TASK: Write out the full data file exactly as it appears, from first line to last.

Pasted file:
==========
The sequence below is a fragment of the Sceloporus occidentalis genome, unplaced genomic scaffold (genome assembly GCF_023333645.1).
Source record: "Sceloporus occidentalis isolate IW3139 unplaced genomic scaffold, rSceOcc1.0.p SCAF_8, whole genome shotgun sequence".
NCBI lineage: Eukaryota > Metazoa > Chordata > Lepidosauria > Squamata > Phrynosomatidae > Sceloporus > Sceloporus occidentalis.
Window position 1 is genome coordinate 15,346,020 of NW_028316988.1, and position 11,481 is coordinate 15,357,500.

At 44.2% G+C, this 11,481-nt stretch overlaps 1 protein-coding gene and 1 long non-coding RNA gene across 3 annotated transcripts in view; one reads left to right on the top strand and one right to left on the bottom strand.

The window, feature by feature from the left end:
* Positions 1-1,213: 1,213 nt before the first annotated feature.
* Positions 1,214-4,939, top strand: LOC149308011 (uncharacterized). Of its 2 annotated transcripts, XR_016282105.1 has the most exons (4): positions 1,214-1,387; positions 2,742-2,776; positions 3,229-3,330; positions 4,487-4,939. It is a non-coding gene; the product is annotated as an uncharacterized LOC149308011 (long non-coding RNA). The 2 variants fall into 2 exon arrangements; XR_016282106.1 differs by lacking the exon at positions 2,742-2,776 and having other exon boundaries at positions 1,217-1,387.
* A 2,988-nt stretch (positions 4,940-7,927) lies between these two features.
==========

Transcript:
The sequence below is a fragment of the Sceloporus occidentalis genome, unplaced genomic scaffold (genome assembly GCF_023333645.1).
Source record: "Sceloporus occidentalis isolate IW3139 unplaced genomic scaffold, rSceOcc1.0.p SCAF_8, whole genome shotgun sequence".
NCBI lineage: Eukaryota > Metazoa > Chordata > Lepidosauria > Squamata > Phrynosomatidae > Sceloporus > Sceloporus occidentalis.
Window position 1 is genome coordinate 15,346,020 of NW_028316988.1, and position 11,481 is coordinate 15,357,500.

At 44.2% G+C, this 11,481-nt stretch overlaps 1 protein-coding gene and 1 long non-coding RNA gene across 3 annotated transcripts in view; one reads left to right on the top strand and one right to left on the bottom strand.

The window, feature by feature from the left end:
* Positions 1-1,213: 1,213 nt before the first annotated feature.
* Positions 1,214-4,939, top strand: LOC149308011 (uncharacterized). Of its 2 annotated transcripts, XR_016282105.1 has the most exons (4): positions 1,214-1,387; positions 2,742-2,776; positions 3,229-3,330; positions 4,487-4,939. It is a non-coding gene; the product is annotated as an uncharacterized LOC149308011 (long non-coding RNA). The 2 variants fall into 2 exon arrangements; XR_016282106.1 differs by lacking the exon at positions 2,742-2,776 and having other exon boundaries at positions 1,217-1,387.
* A 2,988-nt stretch (positions 4,940-7,927) lies between these two features.